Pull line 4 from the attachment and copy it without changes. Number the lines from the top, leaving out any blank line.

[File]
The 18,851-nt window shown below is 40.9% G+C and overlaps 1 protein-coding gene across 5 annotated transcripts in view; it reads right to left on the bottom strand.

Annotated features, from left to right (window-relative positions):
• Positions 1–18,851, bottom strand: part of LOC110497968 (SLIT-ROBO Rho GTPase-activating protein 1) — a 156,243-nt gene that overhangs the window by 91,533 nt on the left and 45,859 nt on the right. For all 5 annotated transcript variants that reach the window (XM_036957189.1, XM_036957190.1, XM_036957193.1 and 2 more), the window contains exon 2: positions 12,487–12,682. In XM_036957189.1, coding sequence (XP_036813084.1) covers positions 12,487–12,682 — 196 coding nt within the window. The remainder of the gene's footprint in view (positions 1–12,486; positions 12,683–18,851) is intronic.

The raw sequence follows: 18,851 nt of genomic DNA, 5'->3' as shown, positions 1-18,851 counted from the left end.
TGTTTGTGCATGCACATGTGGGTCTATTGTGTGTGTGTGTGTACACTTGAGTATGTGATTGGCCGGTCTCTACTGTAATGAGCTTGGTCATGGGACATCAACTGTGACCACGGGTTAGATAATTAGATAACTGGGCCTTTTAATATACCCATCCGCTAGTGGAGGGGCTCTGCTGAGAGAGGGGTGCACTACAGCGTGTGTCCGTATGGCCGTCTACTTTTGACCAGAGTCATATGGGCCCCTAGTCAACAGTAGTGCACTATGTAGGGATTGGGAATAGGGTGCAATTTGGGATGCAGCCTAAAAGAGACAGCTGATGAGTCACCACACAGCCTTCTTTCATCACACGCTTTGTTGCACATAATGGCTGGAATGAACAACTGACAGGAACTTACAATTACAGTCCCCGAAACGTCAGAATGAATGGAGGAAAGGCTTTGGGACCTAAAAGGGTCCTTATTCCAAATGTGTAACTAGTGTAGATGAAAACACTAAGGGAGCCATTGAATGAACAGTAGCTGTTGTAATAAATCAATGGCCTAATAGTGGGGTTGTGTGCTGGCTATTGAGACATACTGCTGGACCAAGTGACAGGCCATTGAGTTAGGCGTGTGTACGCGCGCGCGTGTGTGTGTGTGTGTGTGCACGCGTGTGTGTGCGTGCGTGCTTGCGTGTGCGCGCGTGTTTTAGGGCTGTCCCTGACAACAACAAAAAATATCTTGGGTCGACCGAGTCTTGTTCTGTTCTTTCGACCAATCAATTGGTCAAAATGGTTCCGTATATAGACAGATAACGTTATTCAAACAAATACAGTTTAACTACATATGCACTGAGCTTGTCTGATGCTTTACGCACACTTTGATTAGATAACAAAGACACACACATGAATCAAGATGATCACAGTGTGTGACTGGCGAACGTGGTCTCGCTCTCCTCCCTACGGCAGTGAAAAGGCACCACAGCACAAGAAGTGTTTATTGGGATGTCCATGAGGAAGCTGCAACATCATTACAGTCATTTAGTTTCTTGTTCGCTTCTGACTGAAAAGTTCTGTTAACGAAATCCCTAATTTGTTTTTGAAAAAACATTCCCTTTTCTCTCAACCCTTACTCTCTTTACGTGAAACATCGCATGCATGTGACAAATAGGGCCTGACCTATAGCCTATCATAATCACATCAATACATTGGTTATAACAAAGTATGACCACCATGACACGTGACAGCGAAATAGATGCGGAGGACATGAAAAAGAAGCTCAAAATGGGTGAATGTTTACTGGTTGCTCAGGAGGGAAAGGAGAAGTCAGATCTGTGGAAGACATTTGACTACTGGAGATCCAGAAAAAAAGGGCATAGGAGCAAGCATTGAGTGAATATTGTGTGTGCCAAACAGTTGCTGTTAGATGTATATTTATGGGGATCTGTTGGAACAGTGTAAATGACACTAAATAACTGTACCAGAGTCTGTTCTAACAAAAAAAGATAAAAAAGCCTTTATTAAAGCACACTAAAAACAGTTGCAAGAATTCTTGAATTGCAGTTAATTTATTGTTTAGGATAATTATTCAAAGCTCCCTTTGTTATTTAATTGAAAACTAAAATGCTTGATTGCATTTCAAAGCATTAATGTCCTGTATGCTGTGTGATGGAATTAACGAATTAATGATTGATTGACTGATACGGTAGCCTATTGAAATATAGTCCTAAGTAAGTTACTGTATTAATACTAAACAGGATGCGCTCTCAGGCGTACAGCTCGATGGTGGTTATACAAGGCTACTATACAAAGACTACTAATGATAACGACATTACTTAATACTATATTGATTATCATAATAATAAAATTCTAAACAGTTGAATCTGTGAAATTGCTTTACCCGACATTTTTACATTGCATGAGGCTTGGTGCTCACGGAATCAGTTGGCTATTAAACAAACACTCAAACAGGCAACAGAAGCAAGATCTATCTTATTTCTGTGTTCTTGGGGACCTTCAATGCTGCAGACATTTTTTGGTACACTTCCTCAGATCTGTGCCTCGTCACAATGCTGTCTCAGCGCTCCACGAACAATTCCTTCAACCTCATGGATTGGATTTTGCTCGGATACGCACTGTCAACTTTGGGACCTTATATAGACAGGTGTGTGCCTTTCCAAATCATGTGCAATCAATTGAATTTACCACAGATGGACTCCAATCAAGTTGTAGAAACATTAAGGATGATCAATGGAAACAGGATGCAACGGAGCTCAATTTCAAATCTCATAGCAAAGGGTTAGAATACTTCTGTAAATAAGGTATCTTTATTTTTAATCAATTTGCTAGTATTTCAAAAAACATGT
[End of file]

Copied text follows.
The raw sequence follows: 18,851 nt of genomic DNA, 5'->3' as shown, positions 1-18,851 counted from the left end.